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Derivative help

  1. Feb 16, 2009 #1
    1. The problem statement, all variables and given/known data
    Ok, im learning about derivative's, and they seem to elude me for some reason. I have this.

    x2+x

    I know the derivative is 5, and the function is differentiable at 2. But I don't understand how you get it. I know the limit you use to find it, but the shortcut is nxn-1 right? Where does n come from? And x=2 right? Would it be 2*21? But thats not 5, its 4. What am I doing wrong? Please, detailed answers are very very appreciated.


    2. Relevant equations
    Pretty sure that I noted all the nessicary equations above.


    3. The attempt at a solution
    I said what I attempted above.
     
  2. jcsd
  3. Feb 16, 2009 #2
    You've just got to learn the rules of derivatives.

    The derivative is:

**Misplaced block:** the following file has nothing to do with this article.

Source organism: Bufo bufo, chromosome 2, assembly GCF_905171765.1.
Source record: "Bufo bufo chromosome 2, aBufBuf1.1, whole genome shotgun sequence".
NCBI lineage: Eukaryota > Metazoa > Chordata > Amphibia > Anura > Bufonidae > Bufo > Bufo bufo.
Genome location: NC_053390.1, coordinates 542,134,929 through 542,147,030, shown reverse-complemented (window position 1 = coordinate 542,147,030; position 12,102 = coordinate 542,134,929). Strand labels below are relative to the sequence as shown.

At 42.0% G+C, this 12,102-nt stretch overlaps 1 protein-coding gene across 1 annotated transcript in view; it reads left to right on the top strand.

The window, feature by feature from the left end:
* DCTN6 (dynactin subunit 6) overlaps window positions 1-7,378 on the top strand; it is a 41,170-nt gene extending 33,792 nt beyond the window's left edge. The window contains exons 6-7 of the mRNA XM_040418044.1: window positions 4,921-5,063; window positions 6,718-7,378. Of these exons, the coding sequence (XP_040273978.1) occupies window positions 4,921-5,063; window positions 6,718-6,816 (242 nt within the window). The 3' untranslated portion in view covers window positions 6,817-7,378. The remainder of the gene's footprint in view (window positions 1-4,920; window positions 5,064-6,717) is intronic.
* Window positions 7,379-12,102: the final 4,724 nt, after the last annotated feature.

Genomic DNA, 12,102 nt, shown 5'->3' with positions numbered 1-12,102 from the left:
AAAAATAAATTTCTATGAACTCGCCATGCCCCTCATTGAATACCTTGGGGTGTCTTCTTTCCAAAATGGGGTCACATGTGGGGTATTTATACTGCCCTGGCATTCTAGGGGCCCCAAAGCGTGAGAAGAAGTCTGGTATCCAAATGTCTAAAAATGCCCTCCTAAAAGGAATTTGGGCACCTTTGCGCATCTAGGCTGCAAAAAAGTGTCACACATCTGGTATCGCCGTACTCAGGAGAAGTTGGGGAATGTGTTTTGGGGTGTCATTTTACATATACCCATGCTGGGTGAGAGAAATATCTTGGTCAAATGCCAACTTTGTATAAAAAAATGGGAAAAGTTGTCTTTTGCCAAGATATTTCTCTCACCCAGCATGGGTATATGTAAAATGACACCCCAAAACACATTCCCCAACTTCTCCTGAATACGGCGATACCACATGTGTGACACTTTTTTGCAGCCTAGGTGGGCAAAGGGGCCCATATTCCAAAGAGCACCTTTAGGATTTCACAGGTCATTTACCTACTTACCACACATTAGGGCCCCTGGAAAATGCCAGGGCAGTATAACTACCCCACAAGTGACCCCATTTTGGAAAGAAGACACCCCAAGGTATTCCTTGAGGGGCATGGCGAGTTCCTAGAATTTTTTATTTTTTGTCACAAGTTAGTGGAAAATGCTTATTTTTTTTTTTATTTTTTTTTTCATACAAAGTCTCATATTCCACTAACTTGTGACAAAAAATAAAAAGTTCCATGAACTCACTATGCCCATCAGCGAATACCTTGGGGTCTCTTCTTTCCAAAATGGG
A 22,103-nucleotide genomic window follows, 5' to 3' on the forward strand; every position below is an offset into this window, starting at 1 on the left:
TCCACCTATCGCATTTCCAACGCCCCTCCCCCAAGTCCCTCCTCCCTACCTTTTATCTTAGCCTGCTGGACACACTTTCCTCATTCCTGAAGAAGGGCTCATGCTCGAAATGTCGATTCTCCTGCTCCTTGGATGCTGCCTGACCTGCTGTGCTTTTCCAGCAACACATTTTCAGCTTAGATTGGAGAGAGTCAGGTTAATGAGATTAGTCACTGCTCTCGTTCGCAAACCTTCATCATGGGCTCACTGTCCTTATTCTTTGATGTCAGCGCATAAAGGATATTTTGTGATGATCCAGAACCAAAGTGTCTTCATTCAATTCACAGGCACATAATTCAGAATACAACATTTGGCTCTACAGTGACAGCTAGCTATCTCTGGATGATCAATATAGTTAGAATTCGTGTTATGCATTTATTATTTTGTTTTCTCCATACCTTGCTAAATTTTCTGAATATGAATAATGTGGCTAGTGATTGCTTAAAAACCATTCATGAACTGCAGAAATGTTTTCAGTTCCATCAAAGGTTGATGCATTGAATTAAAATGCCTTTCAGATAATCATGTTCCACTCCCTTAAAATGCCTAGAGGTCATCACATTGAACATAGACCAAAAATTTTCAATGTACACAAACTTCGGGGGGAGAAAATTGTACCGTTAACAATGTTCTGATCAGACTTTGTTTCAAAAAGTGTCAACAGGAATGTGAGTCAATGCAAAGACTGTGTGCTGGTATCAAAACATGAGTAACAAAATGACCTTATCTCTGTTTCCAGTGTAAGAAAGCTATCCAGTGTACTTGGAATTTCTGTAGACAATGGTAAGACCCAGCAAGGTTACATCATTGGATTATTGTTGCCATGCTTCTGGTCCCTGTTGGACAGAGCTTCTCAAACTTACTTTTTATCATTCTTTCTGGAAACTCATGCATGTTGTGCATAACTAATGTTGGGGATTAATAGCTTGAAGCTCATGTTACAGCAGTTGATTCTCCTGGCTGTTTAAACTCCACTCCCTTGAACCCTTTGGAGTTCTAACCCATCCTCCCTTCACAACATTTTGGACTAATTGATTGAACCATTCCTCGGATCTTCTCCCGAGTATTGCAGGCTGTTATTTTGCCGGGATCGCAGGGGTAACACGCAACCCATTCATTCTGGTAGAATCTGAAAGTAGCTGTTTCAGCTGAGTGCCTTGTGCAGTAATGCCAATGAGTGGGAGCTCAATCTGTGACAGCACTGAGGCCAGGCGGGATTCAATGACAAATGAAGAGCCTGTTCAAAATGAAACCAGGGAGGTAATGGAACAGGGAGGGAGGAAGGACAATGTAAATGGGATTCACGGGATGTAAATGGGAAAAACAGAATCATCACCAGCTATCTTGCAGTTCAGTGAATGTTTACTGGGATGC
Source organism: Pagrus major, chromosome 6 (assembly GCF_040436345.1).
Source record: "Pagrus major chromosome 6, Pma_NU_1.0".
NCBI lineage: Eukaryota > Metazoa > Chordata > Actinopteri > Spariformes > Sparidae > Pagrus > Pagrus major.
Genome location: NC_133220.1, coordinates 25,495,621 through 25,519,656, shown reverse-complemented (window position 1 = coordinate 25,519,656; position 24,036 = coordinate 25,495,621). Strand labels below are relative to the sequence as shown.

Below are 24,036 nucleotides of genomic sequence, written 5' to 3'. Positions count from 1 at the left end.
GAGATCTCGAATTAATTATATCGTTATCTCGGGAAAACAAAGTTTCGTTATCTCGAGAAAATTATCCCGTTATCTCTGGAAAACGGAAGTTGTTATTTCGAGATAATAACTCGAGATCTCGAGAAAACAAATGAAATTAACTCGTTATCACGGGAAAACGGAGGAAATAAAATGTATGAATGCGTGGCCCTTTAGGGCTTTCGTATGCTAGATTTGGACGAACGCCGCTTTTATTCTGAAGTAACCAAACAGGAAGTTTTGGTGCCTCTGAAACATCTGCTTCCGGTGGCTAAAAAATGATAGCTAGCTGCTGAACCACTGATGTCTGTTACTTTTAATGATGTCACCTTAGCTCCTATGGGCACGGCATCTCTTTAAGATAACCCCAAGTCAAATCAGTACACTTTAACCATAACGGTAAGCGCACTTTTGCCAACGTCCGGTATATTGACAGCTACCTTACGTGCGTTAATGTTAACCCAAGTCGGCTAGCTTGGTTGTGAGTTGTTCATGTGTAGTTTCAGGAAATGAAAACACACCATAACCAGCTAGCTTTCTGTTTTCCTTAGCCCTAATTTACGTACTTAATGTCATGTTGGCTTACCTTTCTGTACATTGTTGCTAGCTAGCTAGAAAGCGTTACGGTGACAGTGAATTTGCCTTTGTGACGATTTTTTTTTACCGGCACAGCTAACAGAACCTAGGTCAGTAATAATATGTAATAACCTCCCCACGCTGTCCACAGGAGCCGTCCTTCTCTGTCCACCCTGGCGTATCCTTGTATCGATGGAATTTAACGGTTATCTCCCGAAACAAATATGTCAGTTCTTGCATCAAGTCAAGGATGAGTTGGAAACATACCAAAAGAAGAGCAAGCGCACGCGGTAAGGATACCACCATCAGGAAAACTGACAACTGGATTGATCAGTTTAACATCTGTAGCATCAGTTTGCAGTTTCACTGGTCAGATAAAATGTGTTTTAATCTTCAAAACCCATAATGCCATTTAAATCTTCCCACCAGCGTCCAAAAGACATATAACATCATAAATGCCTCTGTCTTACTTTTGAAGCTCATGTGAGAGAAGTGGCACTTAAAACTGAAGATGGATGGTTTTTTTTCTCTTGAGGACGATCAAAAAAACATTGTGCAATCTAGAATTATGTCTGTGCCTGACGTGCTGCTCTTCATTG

f(x) = 2x + 1

    for the first one, pull out the exponent and make it a coefficient while lowering the exponent by 1 degree. Same thing for the second term.
     
  4. Feb 16, 2009 #3
    The original function x^2+x can be seen as x^2+x^1

    n is the exponent for each x, so for the first x, n=2 and n=1 for the second x

    then use the derivative formula which is dy/dk of f(x) = nx^(n-1)

    which would mean the derivative is 2x^(2-1)+1x^(1-1) which equates to 2x^2+1

    since it asks what the value of dy/dx is at x=2, you plug 2 into the derivative for an answer of 2(2)+1 which equals 5
     
  5. Feb 17, 2009 #4
    Thank you so much.
     
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